Two accountants serving New Zealand's longest ever jail sentences in a tax case will be allowed to appeal one part of it in the Supreme Court.
Wellington's David Ingram Rowley and Barrie James Skinner were jailed in 2012 for eight and a half years and eight years respectively after being found guilty of dozens of charges of fraudulently using a document to obtain a pecuniary advantage, attempting to pervert the course of justice and tax evasion.
• Accountants jailed over tax fraud
During the pair's time as directors of accountancy firm Tax Planning Services they used sham transactions to create tax deductions and credits for some of their clients, the High Court heard during their sentencing.
They filed false income tax and GST returns on behalf of their clients for goods and services that were never provided, giving their clients an invoice for the claim, but receiving most of the payment back.
Their clients' tax liability was reduced, meaning the pair could keep the difference.
Over the course of the five years they claimed fictitious expenses of more than $9 million, of which they could personally keep somewhere between $1.8 and $2.3 million.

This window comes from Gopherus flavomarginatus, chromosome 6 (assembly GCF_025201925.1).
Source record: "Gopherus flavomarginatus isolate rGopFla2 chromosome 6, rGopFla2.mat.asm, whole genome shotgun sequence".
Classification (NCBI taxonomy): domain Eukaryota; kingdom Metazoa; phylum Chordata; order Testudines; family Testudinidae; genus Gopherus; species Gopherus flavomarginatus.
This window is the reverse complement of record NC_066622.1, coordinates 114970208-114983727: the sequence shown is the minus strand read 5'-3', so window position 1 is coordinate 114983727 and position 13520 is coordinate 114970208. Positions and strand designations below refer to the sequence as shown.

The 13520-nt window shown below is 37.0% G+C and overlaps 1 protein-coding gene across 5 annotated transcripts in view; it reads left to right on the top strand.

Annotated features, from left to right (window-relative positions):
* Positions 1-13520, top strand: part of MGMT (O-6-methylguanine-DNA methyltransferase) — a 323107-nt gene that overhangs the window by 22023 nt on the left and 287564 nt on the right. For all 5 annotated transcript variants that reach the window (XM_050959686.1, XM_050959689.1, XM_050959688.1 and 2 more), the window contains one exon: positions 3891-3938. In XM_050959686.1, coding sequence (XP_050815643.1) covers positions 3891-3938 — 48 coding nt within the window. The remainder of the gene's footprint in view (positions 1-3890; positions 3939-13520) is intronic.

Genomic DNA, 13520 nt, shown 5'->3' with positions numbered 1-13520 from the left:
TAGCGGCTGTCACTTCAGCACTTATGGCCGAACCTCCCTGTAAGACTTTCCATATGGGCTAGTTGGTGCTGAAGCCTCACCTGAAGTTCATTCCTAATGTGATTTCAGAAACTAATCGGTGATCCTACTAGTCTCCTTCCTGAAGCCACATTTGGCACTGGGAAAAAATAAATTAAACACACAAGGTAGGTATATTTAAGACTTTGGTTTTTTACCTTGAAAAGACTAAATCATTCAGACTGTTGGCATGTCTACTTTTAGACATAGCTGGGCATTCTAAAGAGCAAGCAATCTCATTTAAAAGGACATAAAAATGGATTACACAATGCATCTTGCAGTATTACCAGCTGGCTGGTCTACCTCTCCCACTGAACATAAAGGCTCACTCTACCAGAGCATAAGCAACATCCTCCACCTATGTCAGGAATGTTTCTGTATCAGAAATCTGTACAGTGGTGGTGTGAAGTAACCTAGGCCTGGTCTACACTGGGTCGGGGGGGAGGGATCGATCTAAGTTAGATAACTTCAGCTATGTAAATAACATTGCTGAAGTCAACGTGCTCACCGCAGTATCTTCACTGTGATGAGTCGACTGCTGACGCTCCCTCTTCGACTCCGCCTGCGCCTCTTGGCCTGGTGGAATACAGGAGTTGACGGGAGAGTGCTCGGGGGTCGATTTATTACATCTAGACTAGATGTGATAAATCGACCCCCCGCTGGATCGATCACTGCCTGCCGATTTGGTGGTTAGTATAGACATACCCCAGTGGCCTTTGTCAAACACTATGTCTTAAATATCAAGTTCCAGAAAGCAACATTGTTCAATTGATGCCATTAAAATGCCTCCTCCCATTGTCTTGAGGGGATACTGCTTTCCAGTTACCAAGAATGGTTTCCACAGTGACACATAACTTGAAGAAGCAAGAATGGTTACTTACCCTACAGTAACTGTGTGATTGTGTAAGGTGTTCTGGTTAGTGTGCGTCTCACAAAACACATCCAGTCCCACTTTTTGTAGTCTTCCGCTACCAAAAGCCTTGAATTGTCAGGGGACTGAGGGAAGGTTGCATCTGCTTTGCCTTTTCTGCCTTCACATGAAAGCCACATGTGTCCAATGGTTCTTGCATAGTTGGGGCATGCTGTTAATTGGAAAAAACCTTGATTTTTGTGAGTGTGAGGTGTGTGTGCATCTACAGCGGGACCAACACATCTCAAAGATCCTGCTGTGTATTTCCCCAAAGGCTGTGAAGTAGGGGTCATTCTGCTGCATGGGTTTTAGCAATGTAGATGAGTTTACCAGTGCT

Skinner personally gained three quarters of the $2.3 million over the five-year period and Rowley gained a quarter of that.
The judge who tried the men, Justice Stephen Kos, also found them guilty of tax evasion because they had not returned as income their shares of the benefits of the frauds and therefore had supplied false information to IRD.
Challenges to their convictions were dismissed by the Court of Appeal last year.
However, the Supreme Court this afternoon agreed to hear an appeal on the tax evasion charges.
The pair argued that income returns are deemed to be correct unless and until they are set aside under the Tax Administration Act.
On this basis, the applicant contends that it was not open to the Crown in the criminal proceedings to allege that the returns were not correct. We grant leave to appeal in respect of this ground.
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"On this basis, the applicant contends that it was not open to the Crown in the criminal proceedings to allege that the returns were not correct. We grant leave to appeal in respect of this ground," the Supreme Court said today.
It denied leave for other parts of the appeals and Rowley's challenge to his sentence.
The court noted that if the appeal on the tax evasion charges succeeded, however, it may be necessary to revisit the sentences imposed.
"The dismissal of Mr Rowley's application for leave to appeal against sentence is without prejudice to that possibility," the judges said.